It has taken the extreme weather conditions of the past month to demonstrate vividly just how fragile Northern Ireland's water distribution system is.
Not only are there the expected bursts in household pipes and even mains, but, startlingly, reservoirs are running dry because the infrastructure has been overwhelmed. The years of neglect of the water system is now coming home to roost.
While there has to be some sympathy for NI Water on the scale of the problems it faces - no one can remember a time when the system was under such strain and so many homes were affected by disruption of supplies outside of householders' control - that sympathy is eroded somewhat by the inability of the agency to communicate effectively with customers.
Dedicated telephone lines ring out unanswered, even one set up for MLAs to register complaints. The company's website either takes an eternity to load or is unavailable.
The elderly and vulnerable feel alone and helpless because of their inability to contact the agency. At a time when a staple service is under threat, it is vital that clear lines of communication are established and maintained so people can understand what is happening, not just to them but on a province-wide scale.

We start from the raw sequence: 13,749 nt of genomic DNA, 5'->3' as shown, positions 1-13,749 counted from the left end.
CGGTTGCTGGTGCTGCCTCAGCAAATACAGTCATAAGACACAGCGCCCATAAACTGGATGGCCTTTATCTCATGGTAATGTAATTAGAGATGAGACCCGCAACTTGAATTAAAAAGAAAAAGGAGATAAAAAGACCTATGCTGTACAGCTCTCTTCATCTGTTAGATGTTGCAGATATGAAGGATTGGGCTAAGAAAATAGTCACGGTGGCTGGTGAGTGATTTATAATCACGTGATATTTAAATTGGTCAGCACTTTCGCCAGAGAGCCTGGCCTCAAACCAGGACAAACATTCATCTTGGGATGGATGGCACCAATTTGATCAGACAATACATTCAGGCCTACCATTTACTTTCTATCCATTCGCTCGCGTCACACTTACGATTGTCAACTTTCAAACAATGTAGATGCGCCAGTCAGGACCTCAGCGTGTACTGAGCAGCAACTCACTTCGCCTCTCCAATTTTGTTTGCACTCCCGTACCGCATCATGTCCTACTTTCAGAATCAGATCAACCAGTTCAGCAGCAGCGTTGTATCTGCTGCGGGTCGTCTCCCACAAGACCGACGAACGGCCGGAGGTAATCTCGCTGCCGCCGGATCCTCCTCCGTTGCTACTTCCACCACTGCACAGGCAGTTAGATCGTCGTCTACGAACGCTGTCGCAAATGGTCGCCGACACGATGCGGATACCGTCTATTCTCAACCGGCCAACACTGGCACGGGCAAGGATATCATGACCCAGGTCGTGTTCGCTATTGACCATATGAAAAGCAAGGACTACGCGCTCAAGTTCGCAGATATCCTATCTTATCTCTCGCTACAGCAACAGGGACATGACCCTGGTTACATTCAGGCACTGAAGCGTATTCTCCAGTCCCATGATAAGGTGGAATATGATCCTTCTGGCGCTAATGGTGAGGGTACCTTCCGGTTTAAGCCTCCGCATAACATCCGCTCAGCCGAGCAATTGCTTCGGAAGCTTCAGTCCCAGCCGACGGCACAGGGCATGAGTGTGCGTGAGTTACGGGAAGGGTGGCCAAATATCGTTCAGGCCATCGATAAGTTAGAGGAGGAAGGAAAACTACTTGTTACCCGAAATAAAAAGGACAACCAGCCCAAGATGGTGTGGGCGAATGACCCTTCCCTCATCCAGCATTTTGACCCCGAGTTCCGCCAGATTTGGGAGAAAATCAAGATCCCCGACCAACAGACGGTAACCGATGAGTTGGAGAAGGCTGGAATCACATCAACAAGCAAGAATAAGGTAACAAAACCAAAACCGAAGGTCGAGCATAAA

Belfast City Council is to be congratulated for its efforts to distribute drinking water and make leisure centres available for those in need if required.
However, there is a whiff of panic in the air with NI Water desperately trying to respond to each fresh drama, and political parties sniping at each other.
Rather than hurling empty accusations, this is a time for the entire power-sharing Executive to show cohesion and leadership to steer the province through an unprecedented crisis. With an important part of the fabric of society under severe pressure, it is vital that everyone plays a constructive role in meeting the challenges.